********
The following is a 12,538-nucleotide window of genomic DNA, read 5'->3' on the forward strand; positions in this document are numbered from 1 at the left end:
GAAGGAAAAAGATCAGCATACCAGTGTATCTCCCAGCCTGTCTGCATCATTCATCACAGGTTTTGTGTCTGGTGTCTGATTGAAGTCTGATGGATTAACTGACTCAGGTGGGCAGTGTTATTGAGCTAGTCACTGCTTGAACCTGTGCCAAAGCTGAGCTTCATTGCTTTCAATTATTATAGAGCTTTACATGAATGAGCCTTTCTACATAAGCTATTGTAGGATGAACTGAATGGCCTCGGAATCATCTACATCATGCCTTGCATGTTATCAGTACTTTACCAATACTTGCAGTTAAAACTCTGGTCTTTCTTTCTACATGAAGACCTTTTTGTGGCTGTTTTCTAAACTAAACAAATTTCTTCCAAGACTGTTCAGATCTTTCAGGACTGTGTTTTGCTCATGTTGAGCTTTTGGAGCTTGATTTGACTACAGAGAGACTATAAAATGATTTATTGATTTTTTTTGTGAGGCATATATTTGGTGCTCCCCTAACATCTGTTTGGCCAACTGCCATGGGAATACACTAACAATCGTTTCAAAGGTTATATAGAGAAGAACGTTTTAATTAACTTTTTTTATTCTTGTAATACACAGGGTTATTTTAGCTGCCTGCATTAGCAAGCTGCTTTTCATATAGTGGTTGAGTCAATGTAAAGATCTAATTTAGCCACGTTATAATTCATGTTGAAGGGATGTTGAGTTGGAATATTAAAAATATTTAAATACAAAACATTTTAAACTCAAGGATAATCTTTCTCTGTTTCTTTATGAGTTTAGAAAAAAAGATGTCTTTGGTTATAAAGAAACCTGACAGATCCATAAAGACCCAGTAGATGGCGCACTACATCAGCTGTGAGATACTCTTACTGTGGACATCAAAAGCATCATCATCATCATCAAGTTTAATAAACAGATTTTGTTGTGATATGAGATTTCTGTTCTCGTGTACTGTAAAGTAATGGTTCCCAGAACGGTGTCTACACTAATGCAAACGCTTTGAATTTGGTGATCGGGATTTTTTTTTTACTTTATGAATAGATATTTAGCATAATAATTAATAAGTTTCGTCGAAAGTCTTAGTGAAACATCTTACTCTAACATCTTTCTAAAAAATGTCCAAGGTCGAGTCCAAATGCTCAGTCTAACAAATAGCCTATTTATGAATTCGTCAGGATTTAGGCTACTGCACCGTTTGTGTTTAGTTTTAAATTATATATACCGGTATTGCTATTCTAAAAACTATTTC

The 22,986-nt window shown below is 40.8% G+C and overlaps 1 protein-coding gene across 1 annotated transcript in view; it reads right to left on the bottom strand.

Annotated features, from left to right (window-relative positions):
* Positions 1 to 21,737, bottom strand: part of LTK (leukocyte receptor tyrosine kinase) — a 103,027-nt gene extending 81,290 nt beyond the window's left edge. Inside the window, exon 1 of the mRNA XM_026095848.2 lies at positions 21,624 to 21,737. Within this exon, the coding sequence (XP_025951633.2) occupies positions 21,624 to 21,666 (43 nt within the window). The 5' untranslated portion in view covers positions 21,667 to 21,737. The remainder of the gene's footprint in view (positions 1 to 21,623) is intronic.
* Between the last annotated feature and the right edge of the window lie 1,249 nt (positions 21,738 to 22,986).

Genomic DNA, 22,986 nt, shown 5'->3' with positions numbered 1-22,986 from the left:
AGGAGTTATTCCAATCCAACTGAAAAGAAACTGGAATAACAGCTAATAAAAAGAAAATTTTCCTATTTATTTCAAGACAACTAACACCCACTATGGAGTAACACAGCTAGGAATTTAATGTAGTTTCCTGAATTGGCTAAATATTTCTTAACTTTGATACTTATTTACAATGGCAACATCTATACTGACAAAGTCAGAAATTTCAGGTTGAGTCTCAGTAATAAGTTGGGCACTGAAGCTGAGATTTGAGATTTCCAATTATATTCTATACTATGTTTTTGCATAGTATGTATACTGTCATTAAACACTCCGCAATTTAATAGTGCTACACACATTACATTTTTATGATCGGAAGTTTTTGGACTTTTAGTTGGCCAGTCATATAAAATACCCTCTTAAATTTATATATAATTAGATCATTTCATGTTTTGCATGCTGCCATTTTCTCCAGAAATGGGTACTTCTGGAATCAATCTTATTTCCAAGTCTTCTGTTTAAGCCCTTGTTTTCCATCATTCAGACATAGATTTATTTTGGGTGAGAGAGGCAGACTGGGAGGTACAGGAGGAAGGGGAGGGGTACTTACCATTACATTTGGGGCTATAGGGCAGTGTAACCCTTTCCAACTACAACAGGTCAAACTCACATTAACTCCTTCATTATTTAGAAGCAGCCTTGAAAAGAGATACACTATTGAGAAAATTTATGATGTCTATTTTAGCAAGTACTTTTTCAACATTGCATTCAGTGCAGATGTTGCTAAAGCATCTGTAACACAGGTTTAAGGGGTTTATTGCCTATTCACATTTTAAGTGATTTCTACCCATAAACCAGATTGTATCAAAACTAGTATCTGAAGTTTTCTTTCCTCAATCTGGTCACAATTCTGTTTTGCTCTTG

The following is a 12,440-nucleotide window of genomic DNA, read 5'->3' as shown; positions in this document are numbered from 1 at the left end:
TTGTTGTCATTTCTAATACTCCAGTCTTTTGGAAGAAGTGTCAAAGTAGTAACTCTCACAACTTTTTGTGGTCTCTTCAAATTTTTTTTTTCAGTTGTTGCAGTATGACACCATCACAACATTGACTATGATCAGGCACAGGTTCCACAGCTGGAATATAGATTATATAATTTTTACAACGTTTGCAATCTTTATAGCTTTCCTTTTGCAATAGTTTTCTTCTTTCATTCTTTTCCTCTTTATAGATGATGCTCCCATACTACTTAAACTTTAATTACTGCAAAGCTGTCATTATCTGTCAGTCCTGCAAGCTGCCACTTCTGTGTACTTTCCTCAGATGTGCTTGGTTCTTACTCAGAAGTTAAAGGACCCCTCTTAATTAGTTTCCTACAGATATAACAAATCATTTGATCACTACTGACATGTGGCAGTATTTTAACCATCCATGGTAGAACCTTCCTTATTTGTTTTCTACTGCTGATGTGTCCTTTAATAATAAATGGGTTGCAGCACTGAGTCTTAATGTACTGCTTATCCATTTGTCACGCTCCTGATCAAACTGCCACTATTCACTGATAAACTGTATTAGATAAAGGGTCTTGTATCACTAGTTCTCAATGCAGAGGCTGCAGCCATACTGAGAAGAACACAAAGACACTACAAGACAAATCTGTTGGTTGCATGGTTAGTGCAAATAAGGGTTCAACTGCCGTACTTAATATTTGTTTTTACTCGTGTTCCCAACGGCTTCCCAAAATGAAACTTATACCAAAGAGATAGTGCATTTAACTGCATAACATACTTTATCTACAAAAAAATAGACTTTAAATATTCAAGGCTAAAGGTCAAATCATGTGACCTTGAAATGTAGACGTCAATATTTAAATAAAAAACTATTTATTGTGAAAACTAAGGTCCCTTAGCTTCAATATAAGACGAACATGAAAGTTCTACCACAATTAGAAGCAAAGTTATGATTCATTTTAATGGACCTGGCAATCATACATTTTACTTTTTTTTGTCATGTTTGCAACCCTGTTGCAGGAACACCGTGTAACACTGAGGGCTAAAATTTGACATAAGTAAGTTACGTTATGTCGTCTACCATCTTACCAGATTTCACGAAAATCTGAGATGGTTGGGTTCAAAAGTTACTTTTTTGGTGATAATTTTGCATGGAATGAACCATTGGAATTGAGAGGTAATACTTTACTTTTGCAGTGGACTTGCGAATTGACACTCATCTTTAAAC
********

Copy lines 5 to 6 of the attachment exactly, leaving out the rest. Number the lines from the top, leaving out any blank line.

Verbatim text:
* Positions 1 to 21,737, bottom strand: part of LTK (leukocyte receptor tyrosine kinase) — a 103,027-nt gene extending 81,290 nt beyond the window's left edge. Inside the window, exon 1 of the mRNA XM_026095848.2 lies at positions 21,624 to 21,737. Within this exon, the coding sequence (XP_025951633.2) occupies positions 21,624 to 21,666 (43 nt within the window). The 5' untranslated portion in view covers positions 21,667 to 21,737. The remainder of the gene's footprint in view (positions 1 to 21,623) is intronic.
* Between the last annotated feature and the right edge of the window lie 1,249 nt (positions 21,738 to 22,986).